Study in cross-country skiers suggests probiotic alongside training could improve performance

By Nikki Hancocks

- Last updated on GMT

Getty | TommL
Getty | TommL

Related tags Sports nutrition

New research involving cross-country skiers concludes eight weeks of probiotic supplementation combined with training may help to improve lipid metabolism and sports performance.

The study, which involved 16 national top-level male cross-country skiing athletes from the Shanxi Provincial Winter Sports Management Center, China (aged 19.4 ± 0.9), aimed to examine the effects of 8 weeks of Bifidobacterium animalis​ ​supplementation on lipid metabolism and exercise performance, and the relationship between them by metabolomics and metagenomics.

The findings underscore the significant benefits of supplementing with a probiotic alongside exercise training, for improving exercise parameters.

The authors link the discovered exercise improvements to the probiotic's ability to further elevate DHA, adrenic acid, linoleic acid, and acetic acid levels, alongside reduced glycodeoxycholic acid and glycochenodeoxycholic acid concentrations.

They conclude: "Our study suggested that 8-week Bifidobacterium lactis​ BL-99 supplementation combined with training may help improve the lipid metabolism and sports performance of cross-country skiers by increasing the abundance of Bifidobacterium​, which potentially promotes the generation of SCFAs and unsaturated fatty acids, and inhibits the synthesis of bile acids. In the future, coaches and athletes may consider use BL-99 to help improve the performance and lipid metabolism."


Research has previously found that both exercise and probiotic supplementation interventions exert an impact on lipid metabolism. It's understood the gut microbiota can affect lipid metabolism in the body by regulating the production of SCFAs, unsaturated fatty acids, and bile acids.

What’s more, prior evidence​ reveals supplementation with probiotics has positive effects on aerobic metabolism, muscle strength, exercise endurance performance, and post-exercise muscle damage recovery. Probiotics, prebiotics, SCFAs, and bacterial products have therefore been suggested as potential novel therapeutic agents​ for enhancing muscle mass and physical performance.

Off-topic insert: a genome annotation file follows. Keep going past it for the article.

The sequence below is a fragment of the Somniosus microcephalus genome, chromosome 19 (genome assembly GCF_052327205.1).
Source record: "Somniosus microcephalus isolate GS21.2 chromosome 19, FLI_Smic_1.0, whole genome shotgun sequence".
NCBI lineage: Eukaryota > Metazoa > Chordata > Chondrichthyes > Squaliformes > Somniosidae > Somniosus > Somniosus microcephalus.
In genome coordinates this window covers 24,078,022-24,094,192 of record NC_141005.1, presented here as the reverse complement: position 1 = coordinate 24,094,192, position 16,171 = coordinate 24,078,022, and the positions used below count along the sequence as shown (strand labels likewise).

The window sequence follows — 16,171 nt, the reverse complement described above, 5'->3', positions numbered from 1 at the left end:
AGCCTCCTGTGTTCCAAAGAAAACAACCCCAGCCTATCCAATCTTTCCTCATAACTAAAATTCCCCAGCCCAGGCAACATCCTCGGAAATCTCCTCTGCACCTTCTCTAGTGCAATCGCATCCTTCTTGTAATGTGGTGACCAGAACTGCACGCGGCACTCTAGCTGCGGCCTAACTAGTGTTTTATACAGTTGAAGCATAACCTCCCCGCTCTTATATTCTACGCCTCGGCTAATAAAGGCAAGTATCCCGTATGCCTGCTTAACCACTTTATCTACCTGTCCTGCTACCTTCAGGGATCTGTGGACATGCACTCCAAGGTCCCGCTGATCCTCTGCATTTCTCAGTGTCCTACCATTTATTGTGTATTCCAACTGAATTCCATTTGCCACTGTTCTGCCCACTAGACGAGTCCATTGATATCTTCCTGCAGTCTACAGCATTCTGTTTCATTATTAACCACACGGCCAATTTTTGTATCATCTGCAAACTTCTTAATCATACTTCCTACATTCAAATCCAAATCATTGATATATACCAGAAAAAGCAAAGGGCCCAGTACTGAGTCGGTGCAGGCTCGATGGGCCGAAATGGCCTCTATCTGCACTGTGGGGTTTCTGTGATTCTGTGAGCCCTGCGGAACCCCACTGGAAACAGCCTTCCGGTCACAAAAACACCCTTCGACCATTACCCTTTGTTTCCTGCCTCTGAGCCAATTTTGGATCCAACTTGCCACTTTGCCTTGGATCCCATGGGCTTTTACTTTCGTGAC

The potential mechanisms​ by which the microbiome modulates muscle mainly relate to cellular metabolism, inflammation, neuromuscular junctions, and mitochondrial function.

Lactobacillus​ and Bifidobacterium​ supplementation have been found to alleviate low-grade inflammation​ in the elderly by regulating the gut microbiota strains that ameliorate age-related muscle loss.

However the authors of the current study note that there are few studies investigating the relationship between VO2max​ and Bifidobacterium​ supplementation. 

The study

The 16 participants (15 completed the trial) were randomly divided into a C group (control, n​ = 8) and E group (experiment, n​ = 8).

The C group only received ordinary yogurt and the E group received the same yogurt with the addition of 1 × 109​ CFU of Bifidobacterium animalis​ subsp. Lactis BL-99​ (BL-99). The solution was administered for eight weeks, four times per day - with each of three meals and at 21:00 before going to sleep.

The participants in each group were asked not to consume other yogurts or nutritional supplements and not to change daily dietary habits.